What possible good could a come out of a serious bout with the flu? As a heart-transplant patient, I have had to learn many lessons in patience. I take medicine that compromises my immune system. When I get invaded by some illness, it hits particularly hard.

One Monday in February I experienced my first achy feelings, and by Wednesday, my wife had to call the paramedics to take me to the hospital. For six despondent days, I was subjected to a myriad of tests to make sure I "only had the flu." Normally I look forward to my trips to the hospital as opportunities to minister to others, but this time I was too sick to give anything to anyone, except a few flu bugs, which no one wanted! I had not even totally recovered when I was sent home. Imagine my further discouragement when I found out that I would have to spend another several weeks recovering at home instead of continuing with my volunteer work at the Jews for Jesus office.

In order not to have my recovery time at home totally unredeemed, Susan Perlman, editor of ISSUES, sent me a few Jesus for Jews survey responses for follow-up. The surveys had been completed and mailed in by people who had received the book of Jewish testimonies written by Ruth Rosen, and I was to get in touch with them.

With the aid of a laptop computer graciously loaned to me by one of the Jews for Jesus, I responded to each person. Four weeks later, back at work as a volunteer, I received my first answer. It was a three-page, single-spaced letter from a man fittingly named Paul. He had been undergoing an internal struggle over the person and ministry of Yeshua. In the process of baring his innermost thoughts and concerns Paul asked incisive and probing questions. When I showed his letter to Susan, she said, "You need to call this man!" We prayed that I would have a meaningful talk with Paul, and when I got home, I called him.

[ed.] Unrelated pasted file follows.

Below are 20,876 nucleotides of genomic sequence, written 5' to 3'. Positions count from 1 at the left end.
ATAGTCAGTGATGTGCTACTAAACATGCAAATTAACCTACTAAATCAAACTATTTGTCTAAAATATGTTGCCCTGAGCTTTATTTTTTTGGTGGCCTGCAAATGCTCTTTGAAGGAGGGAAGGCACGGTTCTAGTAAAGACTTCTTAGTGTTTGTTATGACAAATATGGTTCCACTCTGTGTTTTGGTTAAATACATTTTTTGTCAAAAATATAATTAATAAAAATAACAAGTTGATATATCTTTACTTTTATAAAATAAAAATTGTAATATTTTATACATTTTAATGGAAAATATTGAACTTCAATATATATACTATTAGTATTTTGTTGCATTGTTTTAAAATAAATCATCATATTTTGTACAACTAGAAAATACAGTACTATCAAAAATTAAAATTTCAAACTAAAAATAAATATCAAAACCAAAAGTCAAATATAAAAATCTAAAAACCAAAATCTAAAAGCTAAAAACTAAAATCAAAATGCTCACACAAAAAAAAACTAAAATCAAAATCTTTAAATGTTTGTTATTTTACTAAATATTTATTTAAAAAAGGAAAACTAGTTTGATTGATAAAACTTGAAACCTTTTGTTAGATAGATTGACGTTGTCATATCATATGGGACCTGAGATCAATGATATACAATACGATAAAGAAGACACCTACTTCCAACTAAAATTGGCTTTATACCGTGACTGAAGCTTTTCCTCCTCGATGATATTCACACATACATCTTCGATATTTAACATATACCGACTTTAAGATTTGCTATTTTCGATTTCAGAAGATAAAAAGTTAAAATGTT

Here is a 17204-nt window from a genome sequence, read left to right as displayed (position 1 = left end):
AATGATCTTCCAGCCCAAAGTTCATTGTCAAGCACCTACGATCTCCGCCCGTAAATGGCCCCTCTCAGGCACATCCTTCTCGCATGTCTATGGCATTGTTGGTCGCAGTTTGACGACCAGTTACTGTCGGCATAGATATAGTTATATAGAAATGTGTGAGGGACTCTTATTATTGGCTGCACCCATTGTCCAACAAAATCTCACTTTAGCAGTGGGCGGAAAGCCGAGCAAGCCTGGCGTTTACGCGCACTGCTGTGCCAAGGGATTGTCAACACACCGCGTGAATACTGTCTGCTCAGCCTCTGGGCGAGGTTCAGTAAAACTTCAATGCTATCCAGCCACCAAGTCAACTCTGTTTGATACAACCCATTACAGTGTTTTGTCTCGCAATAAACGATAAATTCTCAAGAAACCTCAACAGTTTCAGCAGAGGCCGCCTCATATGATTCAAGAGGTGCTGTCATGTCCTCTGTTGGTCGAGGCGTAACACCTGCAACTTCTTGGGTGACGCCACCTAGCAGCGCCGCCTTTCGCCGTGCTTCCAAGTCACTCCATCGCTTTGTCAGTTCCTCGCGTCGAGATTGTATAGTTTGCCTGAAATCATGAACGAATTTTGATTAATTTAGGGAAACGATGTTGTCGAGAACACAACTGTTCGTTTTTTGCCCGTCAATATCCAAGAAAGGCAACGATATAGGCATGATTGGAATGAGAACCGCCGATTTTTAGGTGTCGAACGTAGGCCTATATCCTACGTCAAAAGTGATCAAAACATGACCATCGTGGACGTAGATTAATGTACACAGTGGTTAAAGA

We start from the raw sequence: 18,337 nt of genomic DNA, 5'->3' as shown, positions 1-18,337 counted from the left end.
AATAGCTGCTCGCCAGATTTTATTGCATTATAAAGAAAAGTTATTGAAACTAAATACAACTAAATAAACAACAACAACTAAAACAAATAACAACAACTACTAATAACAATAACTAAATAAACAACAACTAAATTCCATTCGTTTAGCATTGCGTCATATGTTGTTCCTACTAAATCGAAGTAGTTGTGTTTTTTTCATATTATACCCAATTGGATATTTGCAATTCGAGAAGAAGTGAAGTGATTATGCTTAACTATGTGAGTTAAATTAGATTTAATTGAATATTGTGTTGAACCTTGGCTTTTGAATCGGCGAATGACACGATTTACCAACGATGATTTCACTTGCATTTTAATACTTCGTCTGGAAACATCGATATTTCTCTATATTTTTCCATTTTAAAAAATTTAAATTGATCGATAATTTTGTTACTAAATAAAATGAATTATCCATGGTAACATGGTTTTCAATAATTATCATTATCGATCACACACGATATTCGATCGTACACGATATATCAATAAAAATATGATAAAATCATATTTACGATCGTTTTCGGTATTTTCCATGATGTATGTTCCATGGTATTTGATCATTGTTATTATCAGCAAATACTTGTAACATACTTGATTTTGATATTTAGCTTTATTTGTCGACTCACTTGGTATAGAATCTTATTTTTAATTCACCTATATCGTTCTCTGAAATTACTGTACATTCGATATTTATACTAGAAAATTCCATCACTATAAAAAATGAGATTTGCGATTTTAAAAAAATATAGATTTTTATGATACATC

Paul was extremely gracious and thankful for my call. Over the next week, we conversed several times, and each time Paul had new questions. Some were quite pertinent regarding Yeshua, and others were products of his inner struggle and merely ways to avoid the real issue of Yeshua’s messiahship. I suggested to Paul that he simply needed to make a decision about Yeshua. When he decided to believe, he could either call me and I would pray with him, or he could pray with his wife, or he could pray by himself in his room, as I had done 10 years earlier when I received Yeshua as Savior. The important point was that he should pray and admit to God that he was a sinner, that he believed that Yeshua had died for his sins and had been raised from the dead, and that he was committing his life to God, asking him to take his life and use it for his glory.

The following Sunday, I received a telephone call from Paul. He said, "I’m now a member of the faith. What do I do now?" After hearing him recount the events that had led to his decision, I shared with him some steps for growth (like Bible reading, prayer, worship attendance and preparation for baptism). After promising to send him some helpful materials, I hung up the phone praising God for having had the flu!

At times during my slow recovery, I could not see what good had come out of my illness, but God had his plan. I learned once again that God’s timing may not be ours, and that even when the results of our tribulation are long in coming to light, we can still rest in the knowledge that God will use our lives and our sicknesses − sometimes even our deaths − for his glory. May we all have the patience to trust him more!


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